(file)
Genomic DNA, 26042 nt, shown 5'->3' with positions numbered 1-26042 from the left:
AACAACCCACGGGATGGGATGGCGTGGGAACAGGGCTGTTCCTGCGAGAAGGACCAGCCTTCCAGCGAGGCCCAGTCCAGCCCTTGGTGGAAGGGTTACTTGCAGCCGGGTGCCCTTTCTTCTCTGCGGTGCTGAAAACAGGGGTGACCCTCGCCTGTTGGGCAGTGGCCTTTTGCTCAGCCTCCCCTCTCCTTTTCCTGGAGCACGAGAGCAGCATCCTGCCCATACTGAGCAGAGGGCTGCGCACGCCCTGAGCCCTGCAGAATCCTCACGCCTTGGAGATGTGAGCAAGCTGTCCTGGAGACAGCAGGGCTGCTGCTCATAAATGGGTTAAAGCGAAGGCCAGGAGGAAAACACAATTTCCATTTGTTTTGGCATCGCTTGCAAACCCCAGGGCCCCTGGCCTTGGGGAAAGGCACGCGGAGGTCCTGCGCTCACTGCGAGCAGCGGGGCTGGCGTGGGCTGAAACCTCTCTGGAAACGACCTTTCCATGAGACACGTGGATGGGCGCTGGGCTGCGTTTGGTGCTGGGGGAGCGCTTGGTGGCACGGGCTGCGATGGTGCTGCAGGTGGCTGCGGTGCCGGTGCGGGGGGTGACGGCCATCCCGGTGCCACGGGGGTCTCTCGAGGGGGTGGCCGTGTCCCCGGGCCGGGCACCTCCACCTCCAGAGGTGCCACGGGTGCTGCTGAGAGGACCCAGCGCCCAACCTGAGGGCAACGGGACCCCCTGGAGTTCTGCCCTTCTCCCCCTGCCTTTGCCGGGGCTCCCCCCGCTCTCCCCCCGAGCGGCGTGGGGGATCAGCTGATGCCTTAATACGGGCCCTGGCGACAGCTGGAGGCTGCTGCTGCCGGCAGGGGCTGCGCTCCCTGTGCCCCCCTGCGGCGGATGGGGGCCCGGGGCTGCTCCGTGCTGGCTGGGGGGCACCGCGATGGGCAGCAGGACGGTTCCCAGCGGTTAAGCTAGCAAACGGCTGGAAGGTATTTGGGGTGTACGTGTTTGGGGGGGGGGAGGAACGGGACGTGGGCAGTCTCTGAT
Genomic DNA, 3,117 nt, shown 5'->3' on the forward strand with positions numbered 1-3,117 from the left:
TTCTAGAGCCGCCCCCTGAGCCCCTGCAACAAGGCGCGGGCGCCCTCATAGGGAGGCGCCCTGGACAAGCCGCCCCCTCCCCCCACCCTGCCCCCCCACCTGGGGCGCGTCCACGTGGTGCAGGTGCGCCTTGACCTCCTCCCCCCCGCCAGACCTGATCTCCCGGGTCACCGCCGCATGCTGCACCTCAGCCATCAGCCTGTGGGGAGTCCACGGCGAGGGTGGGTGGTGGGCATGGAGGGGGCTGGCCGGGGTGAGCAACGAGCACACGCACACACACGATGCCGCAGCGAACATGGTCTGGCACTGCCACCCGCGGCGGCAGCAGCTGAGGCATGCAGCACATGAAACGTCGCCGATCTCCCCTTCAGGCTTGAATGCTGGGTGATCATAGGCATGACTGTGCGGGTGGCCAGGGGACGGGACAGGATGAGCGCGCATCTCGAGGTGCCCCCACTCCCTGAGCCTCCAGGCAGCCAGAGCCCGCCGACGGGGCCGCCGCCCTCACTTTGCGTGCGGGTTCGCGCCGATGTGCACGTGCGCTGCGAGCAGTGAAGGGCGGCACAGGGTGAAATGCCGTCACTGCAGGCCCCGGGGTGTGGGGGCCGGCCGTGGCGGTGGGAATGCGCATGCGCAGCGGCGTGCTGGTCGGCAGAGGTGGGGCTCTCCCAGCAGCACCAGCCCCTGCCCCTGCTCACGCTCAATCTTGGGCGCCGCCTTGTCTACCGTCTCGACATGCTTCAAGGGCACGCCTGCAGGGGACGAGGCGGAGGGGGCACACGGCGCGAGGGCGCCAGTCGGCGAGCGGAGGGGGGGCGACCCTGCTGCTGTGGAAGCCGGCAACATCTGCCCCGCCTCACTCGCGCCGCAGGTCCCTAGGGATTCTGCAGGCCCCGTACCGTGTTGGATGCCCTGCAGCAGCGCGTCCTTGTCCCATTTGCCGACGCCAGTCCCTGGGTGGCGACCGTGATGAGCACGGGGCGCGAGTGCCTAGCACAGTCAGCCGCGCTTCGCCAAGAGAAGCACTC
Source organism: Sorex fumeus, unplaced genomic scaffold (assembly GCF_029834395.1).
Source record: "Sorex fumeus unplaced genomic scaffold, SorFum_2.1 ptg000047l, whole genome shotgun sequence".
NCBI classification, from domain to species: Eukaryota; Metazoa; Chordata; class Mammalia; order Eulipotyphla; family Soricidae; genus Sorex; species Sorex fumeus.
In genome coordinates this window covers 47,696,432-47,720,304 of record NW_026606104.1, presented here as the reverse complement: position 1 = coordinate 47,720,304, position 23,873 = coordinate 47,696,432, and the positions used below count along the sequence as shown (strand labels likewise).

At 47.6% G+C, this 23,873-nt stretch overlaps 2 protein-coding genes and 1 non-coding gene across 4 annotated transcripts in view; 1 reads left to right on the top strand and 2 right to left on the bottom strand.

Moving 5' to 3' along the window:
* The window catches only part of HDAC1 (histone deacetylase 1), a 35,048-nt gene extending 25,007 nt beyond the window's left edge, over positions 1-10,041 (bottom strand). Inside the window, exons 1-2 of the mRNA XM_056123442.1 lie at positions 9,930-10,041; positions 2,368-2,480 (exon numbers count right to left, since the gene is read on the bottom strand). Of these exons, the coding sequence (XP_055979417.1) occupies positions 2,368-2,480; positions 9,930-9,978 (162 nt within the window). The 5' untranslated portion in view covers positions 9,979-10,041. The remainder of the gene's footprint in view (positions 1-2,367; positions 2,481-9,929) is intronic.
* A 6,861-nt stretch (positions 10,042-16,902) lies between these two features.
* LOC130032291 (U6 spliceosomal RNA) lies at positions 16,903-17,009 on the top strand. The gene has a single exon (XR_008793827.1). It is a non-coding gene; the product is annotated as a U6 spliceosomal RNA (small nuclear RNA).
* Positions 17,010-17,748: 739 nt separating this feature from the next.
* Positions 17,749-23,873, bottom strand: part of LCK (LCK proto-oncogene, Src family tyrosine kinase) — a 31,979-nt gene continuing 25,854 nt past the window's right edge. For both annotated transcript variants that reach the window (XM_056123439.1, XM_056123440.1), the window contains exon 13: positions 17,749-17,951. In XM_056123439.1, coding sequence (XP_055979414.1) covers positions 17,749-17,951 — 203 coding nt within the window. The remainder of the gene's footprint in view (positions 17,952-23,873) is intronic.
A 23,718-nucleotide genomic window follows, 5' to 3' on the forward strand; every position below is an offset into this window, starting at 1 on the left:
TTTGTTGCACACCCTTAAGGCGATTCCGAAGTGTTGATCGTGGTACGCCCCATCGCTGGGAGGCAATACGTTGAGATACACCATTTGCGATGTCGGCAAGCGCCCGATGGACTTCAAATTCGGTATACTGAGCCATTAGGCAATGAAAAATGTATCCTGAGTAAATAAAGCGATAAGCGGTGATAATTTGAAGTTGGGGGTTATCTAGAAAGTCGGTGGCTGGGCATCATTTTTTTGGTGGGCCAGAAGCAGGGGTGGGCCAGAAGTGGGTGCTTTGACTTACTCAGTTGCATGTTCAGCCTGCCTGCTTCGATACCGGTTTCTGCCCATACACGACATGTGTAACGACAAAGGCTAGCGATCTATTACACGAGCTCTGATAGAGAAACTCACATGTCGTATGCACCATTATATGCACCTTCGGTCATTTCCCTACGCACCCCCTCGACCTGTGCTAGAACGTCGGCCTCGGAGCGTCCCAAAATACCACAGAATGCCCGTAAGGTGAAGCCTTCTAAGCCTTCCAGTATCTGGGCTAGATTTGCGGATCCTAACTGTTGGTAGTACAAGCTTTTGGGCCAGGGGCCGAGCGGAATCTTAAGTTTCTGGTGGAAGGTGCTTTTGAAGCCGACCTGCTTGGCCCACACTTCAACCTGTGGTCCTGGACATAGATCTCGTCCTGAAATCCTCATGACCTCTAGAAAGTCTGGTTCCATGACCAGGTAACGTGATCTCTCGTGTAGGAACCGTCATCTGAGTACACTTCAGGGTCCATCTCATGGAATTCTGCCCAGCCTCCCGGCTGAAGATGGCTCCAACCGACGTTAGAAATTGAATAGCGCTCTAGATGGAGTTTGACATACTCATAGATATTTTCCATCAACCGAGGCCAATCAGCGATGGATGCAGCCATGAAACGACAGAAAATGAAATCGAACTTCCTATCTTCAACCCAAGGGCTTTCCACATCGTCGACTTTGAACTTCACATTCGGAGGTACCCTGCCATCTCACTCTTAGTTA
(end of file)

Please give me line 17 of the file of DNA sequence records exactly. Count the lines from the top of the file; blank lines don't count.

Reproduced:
TTTGTTGCACACCCTTAAGGCGATTCCGAAGTGTTGATCGTGGTACGCCCCATCGCTGGGAGGCAATACGTTGAGATACACCATTTGCGATGTCGGCAAGCGCCCGATGGACTTCAAATTCGGTATACTGAGCCATTAGGCAATGAAAAATGTATCCTGAGTAAATAAAGCGATAAGCGGTGATAATTTGAAGTTGGGGGTTATCTAGAAAGTCGGTGGCTGGGCATCATTTTTTTGGTGGGCCAGAAGCAGGGGTGGGCCAGAAGTGGGTGCTTTGACTTACTCAGTTGCATGTTCAGCCTGCCTGCTTCGATACCGGTTTCTGCCCATACACGACATGTGTAACGACAAAGGCTAGCGATCTATTACACGAGCTCTGATAGAGAAACTCACATGTCGTATGCACCATTATATGCACCTTCGGTCATTTCCCTACGCACCCCCTCGACCTGTGCTAGAACGTCGGCCTCGGAGCGTCCCAAAATACCACAGAATGCCCGTAAGGTGAAGCCTTCTAAGCCTTCCAGTATCTGGGCTAGATTTGCGGATCCTAACTGTTGGTAGTACAAGCTTTTGGGCCAGGGGCCGAGCGGAATCTTAAGTTTCTGGTGGAAGGTGCTTTTGAAGCCGACCTGCTTGGCCCACACTTCAACCTGTGGTCCTGGACATAGATCTCGTCCTGAAATCCTCATGACCTCTAGAAAGTCTGGTTCCATGACCAGGTAACGTGATCTCTCGTGTAGGAACCGTCATCTGAGTACACTTCAGGGTCCATCTCATGGAATTCTGCCCAGCCTCCCGGCTGAAGATGGCTCCAACCGACGTTAGAAATTGAATAGCGCTCTAGATGGAGTTTGACATACTCATAGATATTTTCCATCAACCGAGGCCAATCAGCGATGGATGCAGCCATGAAACGACAGAAAATGAAATCGAACTTCCTATCTTCAACCCAAGGGCTTTCCACATCGTCGACTTTGAACTTCACATTCGGAGGTACCCTGCCATCTCACTCTTAGTTA